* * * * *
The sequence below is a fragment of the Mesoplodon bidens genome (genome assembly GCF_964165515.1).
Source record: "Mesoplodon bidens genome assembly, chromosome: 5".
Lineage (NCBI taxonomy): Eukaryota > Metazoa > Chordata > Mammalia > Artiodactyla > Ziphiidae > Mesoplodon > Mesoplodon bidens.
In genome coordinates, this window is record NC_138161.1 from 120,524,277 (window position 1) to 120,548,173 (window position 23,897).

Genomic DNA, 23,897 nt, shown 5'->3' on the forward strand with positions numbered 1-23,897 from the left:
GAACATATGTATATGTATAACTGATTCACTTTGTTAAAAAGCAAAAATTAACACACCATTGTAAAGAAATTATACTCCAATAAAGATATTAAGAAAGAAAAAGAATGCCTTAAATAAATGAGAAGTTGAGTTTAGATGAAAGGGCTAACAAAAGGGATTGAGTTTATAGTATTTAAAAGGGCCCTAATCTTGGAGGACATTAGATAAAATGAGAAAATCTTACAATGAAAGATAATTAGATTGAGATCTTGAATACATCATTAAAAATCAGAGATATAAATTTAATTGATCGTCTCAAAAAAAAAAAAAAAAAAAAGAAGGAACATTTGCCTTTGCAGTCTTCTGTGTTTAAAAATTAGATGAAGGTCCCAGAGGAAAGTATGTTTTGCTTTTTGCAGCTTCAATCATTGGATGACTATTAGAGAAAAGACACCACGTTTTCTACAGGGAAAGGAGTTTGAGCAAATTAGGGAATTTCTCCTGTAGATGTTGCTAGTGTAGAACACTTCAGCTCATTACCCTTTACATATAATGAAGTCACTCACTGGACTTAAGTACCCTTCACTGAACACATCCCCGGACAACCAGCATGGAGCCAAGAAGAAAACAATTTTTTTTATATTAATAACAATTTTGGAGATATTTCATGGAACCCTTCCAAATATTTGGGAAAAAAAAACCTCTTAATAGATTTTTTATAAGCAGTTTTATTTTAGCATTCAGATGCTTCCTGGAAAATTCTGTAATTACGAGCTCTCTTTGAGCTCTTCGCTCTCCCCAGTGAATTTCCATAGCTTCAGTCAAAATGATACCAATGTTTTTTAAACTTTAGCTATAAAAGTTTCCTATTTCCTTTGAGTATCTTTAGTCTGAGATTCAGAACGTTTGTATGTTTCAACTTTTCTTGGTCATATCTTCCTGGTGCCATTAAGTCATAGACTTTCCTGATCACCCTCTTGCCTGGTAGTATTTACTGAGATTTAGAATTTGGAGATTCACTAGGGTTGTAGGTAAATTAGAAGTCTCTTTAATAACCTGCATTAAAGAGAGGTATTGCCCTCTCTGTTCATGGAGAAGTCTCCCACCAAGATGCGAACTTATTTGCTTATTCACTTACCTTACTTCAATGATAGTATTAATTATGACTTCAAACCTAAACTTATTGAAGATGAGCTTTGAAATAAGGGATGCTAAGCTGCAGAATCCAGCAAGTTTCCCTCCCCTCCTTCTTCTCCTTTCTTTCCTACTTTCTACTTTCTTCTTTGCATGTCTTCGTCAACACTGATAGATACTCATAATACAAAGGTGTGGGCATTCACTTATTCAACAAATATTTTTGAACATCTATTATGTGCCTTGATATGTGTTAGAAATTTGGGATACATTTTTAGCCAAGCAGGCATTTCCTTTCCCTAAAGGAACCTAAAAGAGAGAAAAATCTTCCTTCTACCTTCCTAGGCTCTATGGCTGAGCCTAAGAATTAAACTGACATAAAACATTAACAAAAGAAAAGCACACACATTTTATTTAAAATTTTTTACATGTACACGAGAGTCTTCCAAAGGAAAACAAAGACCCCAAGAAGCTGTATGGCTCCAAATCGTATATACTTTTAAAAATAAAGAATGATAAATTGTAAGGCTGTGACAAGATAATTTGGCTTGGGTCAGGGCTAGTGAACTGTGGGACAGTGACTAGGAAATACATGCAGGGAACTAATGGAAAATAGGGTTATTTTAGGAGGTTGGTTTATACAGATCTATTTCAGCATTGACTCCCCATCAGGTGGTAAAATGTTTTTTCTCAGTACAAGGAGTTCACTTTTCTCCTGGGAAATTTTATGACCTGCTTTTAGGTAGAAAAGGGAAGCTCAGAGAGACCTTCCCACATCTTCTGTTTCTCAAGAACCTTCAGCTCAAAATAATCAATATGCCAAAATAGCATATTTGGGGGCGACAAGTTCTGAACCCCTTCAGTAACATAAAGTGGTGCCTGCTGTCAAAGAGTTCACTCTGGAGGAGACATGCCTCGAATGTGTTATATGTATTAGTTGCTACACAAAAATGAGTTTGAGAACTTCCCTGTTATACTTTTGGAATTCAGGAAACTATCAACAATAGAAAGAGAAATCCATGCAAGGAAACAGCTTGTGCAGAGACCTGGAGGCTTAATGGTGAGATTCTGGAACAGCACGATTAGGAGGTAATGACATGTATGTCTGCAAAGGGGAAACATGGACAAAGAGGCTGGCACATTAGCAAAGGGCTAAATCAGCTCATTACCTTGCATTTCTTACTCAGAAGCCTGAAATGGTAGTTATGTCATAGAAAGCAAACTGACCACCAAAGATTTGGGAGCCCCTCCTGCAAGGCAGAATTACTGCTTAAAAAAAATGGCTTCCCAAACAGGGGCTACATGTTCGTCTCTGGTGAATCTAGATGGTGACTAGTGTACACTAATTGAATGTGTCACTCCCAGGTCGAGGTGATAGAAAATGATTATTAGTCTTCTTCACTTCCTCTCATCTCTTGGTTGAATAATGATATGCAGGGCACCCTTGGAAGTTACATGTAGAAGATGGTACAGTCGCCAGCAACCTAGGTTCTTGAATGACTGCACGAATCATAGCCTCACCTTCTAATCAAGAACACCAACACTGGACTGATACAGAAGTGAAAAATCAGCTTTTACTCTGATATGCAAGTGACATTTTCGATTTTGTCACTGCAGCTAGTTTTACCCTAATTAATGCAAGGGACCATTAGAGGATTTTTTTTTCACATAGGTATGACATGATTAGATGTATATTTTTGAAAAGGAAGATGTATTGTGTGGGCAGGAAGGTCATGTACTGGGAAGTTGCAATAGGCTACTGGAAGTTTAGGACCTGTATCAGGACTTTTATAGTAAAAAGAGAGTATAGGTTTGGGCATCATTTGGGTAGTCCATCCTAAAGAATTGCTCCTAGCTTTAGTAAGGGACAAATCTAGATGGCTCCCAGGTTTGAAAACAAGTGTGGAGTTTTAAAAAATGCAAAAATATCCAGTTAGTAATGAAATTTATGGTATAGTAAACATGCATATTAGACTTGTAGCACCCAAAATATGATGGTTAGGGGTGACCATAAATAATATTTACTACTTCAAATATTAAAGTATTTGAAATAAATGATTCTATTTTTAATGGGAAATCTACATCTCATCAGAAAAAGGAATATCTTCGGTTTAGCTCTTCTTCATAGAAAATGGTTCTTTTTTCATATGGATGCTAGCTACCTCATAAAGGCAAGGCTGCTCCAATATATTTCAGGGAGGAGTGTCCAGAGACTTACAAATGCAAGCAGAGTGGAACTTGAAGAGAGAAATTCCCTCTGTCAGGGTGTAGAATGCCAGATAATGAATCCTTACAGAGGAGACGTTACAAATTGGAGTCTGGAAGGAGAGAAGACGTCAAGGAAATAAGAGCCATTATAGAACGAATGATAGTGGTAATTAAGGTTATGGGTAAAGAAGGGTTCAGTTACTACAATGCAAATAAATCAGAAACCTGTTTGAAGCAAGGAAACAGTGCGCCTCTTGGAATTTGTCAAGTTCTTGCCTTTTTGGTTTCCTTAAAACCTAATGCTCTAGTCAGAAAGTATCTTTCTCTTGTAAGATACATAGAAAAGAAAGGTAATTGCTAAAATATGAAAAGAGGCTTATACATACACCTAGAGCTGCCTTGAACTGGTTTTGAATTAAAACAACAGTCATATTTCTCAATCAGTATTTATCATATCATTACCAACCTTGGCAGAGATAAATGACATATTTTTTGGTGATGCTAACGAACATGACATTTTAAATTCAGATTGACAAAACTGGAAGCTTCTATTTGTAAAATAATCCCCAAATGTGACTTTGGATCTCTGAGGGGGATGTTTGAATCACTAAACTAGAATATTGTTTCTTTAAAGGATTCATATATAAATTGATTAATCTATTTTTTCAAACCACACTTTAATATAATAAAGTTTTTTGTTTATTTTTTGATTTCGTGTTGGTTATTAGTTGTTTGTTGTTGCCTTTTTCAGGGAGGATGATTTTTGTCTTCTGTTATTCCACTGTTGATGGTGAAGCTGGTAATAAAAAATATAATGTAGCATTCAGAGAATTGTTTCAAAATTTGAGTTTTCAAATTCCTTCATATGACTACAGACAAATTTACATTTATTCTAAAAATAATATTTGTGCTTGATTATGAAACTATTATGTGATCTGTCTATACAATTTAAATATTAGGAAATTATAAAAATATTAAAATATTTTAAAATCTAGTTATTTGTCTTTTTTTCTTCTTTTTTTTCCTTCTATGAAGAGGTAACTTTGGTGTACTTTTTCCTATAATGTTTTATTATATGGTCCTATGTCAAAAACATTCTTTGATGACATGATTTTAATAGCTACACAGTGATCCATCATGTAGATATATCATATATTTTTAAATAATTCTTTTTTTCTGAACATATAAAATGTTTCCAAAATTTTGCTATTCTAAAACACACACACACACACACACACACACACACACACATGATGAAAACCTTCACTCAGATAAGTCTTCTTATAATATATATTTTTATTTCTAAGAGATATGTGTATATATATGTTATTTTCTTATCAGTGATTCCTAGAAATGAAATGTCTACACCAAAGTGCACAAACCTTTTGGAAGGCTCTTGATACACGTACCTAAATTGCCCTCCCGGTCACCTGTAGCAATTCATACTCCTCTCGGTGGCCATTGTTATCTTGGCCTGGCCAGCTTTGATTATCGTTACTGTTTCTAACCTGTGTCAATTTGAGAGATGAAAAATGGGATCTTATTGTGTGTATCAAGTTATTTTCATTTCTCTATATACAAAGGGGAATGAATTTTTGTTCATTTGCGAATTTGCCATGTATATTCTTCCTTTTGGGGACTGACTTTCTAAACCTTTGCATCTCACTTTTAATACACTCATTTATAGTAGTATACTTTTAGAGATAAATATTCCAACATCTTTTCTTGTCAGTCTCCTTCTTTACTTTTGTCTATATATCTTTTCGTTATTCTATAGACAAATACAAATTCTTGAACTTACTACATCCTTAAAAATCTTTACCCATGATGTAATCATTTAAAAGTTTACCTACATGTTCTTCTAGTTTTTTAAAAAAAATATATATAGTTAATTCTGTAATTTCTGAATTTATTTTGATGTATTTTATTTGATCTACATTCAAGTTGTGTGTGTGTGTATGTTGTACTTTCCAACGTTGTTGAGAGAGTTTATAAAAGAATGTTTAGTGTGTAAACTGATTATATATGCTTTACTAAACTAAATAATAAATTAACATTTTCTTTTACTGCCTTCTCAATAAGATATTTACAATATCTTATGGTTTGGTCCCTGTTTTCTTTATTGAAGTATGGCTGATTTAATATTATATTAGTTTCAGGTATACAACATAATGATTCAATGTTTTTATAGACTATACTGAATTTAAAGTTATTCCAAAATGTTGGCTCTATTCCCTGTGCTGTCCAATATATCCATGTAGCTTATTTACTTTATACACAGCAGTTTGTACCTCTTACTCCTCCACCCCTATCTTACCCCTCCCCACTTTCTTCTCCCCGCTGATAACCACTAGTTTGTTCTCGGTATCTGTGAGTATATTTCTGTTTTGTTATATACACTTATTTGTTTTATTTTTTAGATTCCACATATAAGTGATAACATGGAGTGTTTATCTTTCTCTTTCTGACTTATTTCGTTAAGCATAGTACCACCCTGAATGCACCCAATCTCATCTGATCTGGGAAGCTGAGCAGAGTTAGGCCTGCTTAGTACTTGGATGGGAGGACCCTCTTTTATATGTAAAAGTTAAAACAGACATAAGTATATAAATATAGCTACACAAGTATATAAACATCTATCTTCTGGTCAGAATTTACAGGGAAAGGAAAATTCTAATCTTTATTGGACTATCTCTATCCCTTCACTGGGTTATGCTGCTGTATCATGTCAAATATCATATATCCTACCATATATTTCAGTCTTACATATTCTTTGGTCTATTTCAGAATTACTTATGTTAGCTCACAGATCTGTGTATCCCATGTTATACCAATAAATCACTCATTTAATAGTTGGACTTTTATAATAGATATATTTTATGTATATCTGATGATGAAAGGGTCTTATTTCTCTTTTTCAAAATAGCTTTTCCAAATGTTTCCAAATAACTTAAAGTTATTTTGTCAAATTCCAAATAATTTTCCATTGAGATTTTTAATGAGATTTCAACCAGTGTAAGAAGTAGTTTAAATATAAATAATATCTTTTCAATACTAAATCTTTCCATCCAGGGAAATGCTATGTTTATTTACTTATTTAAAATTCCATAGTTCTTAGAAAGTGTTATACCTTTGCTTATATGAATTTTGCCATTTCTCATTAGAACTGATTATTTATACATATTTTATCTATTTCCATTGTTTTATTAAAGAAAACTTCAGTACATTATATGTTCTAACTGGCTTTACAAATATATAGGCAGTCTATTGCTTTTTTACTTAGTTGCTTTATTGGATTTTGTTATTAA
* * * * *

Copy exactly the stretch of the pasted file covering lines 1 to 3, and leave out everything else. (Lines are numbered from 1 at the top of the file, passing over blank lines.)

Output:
The sequence below is a fragment of the Mesoplodon bidens genome (genome assembly GCF_964165515.1).
Source record: "Mesoplodon bidens genome assembly, chromosome: 5".
Lineage (NCBI taxonomy): Eukaryota > Metazoa > Chordata > Mammalia > Artiodactyla > Ziphiidae > Mesoplodon > Mesoplodon bidens.